Guinea-Bissau has confirmed its first three cases of the Zika virus in a group of islands off the mainland, sparking fears that the nation could become a gateway for the virus into the rest of West Africa.

“The Health Minister has informed (the government) of three confirmed cases of Zika virus contamination located in the Bijagos Archipelago,” read a government statement sent to reporters. The region consists of a group of islands with a reputation as a transit point for trafficking narcotics into Europe. Although the statement by Guinea Bissau’s government did not state the expected origin of the three cases, the government said it was establishing a committee headed by Prime Minister Baciro Dja that will impose a series of measures aimed at containing the virus.

The confirmation of the mosquito-borne virus in the coastal West African country increases the chances of its rapid spread across the region. The virus was first seen on the continent in Cape Verde where over 200 cases were confirmed and many more suspected. While the the Cape Verde islands are located nearly 600 km (370 miles) off West Africa’s Atlantic coast, creating a geographical buffer with the region, Bijagos Archipelago is a short boat ride from the mainland sparking serious fears of an epidemic. “Once it has got a toe-hold in Africa, it is likely to spread pretty dramatically,” said Professor Paul Hunter, an expert in health protection at the University of East Anglia.

The Zika virus is primarily spread by the Aedes aegypti mosquito, the mosquito transmits the virus when it bites a person infected with the virus then bites another host. Once contaminated, it can be transmitted from pregnant women to their foetus and is linked to a birth defect called microcephaly, where babies are born with abnormally small heads and sometimes brain damage.The symptoms of the virus, which has spread rapidly through Latin America and the Caribbean, include fever, mild pain and conjunctivitis but only 20 percent of people infected with the virus display any symptoms.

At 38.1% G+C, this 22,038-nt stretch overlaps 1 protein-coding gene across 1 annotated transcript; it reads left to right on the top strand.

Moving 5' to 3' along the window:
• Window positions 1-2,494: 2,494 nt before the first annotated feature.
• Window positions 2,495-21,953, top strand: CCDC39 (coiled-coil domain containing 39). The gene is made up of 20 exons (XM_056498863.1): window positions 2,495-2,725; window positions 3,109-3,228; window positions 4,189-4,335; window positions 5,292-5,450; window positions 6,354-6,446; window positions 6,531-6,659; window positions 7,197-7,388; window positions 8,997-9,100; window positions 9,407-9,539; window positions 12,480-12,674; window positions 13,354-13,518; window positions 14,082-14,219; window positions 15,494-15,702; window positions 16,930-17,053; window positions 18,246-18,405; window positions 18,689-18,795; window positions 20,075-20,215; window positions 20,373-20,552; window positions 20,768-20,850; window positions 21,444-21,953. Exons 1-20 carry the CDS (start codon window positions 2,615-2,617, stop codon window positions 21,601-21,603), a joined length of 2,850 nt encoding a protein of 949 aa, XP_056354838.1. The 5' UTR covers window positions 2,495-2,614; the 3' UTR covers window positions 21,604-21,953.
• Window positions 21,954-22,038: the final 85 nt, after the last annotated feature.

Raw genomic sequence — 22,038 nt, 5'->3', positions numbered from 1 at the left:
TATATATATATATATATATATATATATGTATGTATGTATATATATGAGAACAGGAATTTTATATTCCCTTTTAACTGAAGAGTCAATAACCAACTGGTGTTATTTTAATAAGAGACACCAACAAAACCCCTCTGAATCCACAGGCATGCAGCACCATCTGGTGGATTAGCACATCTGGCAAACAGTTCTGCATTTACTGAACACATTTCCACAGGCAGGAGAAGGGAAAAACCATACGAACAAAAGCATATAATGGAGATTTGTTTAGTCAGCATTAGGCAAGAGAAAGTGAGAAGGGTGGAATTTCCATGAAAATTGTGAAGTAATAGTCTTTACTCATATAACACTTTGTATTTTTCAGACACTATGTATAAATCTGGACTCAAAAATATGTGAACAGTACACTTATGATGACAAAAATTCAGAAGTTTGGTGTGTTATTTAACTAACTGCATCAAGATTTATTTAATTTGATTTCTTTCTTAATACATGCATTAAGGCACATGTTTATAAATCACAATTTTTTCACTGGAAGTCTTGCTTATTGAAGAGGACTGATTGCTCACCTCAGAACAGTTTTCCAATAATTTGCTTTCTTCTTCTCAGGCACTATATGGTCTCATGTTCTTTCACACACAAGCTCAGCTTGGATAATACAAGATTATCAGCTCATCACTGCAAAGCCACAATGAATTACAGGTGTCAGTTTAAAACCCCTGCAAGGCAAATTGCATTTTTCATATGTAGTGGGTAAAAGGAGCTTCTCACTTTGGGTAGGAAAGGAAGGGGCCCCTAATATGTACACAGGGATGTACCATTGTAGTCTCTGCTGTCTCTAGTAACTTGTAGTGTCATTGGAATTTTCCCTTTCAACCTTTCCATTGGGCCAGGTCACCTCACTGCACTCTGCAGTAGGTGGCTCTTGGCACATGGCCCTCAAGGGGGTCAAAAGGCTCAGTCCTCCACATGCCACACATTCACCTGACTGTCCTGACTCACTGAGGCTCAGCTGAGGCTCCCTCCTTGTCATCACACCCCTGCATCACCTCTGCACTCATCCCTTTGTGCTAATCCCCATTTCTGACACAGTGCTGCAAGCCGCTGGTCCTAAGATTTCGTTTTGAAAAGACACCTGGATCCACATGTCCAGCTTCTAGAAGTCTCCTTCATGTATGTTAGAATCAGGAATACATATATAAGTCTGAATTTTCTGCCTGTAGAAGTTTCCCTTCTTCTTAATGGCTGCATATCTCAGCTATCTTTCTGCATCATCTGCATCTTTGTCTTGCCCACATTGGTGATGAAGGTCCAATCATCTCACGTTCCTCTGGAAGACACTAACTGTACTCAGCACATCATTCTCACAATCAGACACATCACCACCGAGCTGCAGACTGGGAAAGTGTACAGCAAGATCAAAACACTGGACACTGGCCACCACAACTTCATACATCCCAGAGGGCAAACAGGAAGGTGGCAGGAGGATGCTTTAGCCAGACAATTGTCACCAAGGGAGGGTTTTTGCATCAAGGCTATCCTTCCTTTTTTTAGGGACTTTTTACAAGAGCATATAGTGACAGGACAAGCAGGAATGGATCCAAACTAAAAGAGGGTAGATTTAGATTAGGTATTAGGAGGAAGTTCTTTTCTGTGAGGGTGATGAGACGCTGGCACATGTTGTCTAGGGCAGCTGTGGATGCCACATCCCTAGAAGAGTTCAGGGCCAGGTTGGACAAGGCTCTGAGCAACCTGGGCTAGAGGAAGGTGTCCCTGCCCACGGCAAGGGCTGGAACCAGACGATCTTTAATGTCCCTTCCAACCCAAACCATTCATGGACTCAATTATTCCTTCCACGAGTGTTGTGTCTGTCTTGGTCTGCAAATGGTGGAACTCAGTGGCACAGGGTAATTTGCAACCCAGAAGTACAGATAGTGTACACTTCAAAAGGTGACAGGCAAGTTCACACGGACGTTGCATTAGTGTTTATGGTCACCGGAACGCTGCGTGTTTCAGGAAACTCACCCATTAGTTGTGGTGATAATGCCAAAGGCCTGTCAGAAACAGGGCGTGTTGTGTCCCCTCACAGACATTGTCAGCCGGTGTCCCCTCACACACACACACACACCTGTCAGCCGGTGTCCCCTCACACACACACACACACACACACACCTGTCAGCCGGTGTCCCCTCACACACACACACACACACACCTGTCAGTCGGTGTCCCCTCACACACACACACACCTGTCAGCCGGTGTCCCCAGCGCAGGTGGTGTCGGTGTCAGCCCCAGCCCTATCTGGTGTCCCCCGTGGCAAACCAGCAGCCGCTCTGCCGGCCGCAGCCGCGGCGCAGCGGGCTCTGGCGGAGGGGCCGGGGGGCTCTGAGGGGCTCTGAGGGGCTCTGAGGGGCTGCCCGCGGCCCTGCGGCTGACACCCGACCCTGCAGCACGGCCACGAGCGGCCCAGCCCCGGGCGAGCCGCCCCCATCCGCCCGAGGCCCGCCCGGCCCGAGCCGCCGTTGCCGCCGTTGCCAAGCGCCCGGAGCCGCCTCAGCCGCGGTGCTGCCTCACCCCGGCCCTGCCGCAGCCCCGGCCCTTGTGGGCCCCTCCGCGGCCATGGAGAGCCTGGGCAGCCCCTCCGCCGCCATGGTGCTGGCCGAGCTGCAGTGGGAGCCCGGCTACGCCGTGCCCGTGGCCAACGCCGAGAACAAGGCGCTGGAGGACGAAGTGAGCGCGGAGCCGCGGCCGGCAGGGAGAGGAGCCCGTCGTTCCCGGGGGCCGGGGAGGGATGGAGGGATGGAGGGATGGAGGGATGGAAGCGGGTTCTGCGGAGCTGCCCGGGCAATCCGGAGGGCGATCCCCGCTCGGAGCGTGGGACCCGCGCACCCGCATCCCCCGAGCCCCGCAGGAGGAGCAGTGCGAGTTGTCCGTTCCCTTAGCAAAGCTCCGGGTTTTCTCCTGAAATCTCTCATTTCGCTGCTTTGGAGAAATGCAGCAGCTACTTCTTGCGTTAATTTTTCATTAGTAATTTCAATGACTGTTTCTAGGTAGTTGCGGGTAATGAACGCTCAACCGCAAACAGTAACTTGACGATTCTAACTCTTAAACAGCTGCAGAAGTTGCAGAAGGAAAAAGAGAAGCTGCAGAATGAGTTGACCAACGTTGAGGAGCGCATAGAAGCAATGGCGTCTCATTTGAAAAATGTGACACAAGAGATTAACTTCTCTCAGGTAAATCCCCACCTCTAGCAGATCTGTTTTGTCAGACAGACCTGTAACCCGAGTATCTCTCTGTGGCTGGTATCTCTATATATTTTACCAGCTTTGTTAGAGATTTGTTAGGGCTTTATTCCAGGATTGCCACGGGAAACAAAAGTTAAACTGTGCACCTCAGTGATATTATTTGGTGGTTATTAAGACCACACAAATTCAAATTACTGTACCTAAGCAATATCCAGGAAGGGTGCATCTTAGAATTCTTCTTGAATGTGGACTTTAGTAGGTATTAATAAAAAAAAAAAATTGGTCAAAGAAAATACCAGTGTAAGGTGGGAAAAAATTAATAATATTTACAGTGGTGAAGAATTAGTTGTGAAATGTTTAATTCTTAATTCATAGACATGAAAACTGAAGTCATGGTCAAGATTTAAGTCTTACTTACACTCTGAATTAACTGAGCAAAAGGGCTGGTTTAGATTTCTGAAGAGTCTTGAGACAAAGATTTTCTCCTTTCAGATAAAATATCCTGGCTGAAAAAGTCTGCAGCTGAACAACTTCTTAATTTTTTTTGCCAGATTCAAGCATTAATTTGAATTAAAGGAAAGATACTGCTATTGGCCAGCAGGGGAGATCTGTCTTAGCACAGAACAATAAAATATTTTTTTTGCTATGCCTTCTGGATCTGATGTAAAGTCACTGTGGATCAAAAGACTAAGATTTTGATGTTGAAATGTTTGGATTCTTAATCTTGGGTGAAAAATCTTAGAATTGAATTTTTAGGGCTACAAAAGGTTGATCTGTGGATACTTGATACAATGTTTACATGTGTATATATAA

West Africa was hit by an Ebola epidemic in 2014 that claimed over 11,000 lives, killing people in Liberia, Guinea, Sierra Leone, Mali and Nigeria. The continent was only declared free of the virus over a year ago and will do well to prevent another devastating outbreak. Countries in the region have been adversely affected by the global fall in commodity prices and Nigeria, a country that accounts for 47 percent of West Africa’s population is on the verge of recession. An outbreak of the virus in the nation, which hit a record high inflation rate of 15.7 percent in May and is besieged by militants in the southern region of the state, will further destabilise economic activity.

West African governments need to take proactive measures to prevent and contain the spread of the virus. While little can be done about the migration of mosquitos, visitors and tourists must be mandated to undergo indicative tests and provide the results to immigration officials before they can be granted permission to stay. Quarantine and containment facilities should also be readied in anticipation of an outbreak. The Nigerian government responded commendably to contain the Ebola outbreak of 2014 in the country. But unlike the sudden outbreak of Ebola, the nation and other West African states have an opportunity to act proactively this time around.

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